Few people know the proper name of the cape gooseberry, though Physalis peruviana gives a handy clue on origin – Peru. So it joins other South American fruits such as feijoas, the NZ cranberry and the tamarillo which are easy to grow here. This is a wild fruit that you leave growing more for browsing upon or for encouraging children out to forage rather than for substantial harvests. That said, if you can get enough, it stews well and makes a fine, tasty jam.
Cape gooseberries are a solanum and you may spot the physical similarities to other solanums like tomatoes, aubergine, potato and even the nightshades. Tomatillos are also related. They all look even closer relatives at this time of the year when mildew blights the foliage. Theoretically, you can certainly grow them as a tidy row in the vegetable garden but in practice, most people just let seedlings go in rougher areas or margins of the garden where a bit of untidiness doesn’t matter. The little green fruit which turn yellow when ripe are extremely decorative in their papery sheaths, but the rest of the plant is pretty scruffy. In mild conditions, the plant will stay as a short lived perennial but in colder areas it is generally treated as an annual. The more summer heat it receives, the better crop you will get.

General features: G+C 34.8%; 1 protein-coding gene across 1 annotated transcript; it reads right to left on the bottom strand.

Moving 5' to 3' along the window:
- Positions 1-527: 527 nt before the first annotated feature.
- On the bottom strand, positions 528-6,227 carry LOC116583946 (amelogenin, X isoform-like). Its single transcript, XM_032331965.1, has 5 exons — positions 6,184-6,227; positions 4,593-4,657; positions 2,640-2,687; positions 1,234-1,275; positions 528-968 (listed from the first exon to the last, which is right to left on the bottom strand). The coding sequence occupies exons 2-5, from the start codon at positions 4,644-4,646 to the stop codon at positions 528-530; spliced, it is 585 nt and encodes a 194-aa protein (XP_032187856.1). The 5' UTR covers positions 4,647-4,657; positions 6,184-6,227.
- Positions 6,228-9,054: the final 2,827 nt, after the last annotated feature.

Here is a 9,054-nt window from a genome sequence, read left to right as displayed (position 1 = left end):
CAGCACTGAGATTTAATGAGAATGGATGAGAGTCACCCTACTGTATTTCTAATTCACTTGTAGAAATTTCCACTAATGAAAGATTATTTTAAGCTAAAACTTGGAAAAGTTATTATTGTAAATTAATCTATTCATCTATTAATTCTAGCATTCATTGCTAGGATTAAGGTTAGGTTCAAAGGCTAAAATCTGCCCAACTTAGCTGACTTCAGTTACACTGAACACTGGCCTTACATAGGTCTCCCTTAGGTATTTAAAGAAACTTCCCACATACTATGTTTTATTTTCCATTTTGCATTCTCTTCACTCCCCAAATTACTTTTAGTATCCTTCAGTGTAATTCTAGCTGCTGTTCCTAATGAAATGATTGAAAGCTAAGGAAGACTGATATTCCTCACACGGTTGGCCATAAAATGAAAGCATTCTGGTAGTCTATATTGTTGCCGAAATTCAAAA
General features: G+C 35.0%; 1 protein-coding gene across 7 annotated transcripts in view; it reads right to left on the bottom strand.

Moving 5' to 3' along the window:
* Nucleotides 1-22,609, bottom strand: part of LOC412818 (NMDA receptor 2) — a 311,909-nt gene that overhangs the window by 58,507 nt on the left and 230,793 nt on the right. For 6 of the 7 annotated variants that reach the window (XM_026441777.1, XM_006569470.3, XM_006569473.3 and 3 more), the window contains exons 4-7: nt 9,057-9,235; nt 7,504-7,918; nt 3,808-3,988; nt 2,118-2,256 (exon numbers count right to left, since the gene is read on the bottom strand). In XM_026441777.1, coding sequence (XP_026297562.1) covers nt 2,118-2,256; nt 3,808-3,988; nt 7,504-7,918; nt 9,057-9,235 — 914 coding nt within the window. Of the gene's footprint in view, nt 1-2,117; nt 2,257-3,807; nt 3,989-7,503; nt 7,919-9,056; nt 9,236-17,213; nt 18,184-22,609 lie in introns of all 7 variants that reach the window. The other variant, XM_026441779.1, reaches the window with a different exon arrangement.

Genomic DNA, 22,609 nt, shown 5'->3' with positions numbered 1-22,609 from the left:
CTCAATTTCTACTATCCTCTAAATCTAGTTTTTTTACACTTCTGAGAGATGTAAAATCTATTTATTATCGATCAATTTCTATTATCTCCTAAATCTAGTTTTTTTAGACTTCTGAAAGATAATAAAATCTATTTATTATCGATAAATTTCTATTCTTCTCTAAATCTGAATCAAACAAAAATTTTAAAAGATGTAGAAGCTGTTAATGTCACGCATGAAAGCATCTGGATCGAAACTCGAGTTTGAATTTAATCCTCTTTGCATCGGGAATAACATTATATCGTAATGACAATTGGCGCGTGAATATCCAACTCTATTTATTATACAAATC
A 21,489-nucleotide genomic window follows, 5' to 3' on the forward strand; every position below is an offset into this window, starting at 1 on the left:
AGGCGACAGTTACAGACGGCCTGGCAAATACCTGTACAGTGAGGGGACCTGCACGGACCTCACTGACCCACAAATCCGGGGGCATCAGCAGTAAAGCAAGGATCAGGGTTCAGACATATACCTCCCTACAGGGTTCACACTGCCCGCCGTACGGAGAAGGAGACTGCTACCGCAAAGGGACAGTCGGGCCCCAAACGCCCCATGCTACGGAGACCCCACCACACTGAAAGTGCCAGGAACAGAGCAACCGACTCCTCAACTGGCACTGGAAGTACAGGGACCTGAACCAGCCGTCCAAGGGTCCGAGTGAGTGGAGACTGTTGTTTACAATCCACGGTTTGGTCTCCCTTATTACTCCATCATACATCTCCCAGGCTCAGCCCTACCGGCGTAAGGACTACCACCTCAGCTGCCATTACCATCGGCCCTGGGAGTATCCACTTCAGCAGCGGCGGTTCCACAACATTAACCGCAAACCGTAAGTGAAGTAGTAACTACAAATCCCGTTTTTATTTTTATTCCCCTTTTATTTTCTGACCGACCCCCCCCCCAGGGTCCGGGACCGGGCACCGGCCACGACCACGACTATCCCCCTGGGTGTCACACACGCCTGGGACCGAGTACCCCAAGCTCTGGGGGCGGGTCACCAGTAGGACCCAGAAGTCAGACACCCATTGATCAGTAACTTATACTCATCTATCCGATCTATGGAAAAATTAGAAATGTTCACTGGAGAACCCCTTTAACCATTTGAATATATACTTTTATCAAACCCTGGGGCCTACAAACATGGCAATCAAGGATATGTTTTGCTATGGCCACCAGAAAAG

If you have a friend with a plant, get a ripe squishy fruit and grow the seed. Once you have it growing, it gently seeds down. It is sometimes available for sale in the garden centres but all plants grown in this country will be seedlings, not named selections, so you might as well start from free seed if you can.
First published in the Waikato Times and reprinted here with their permission.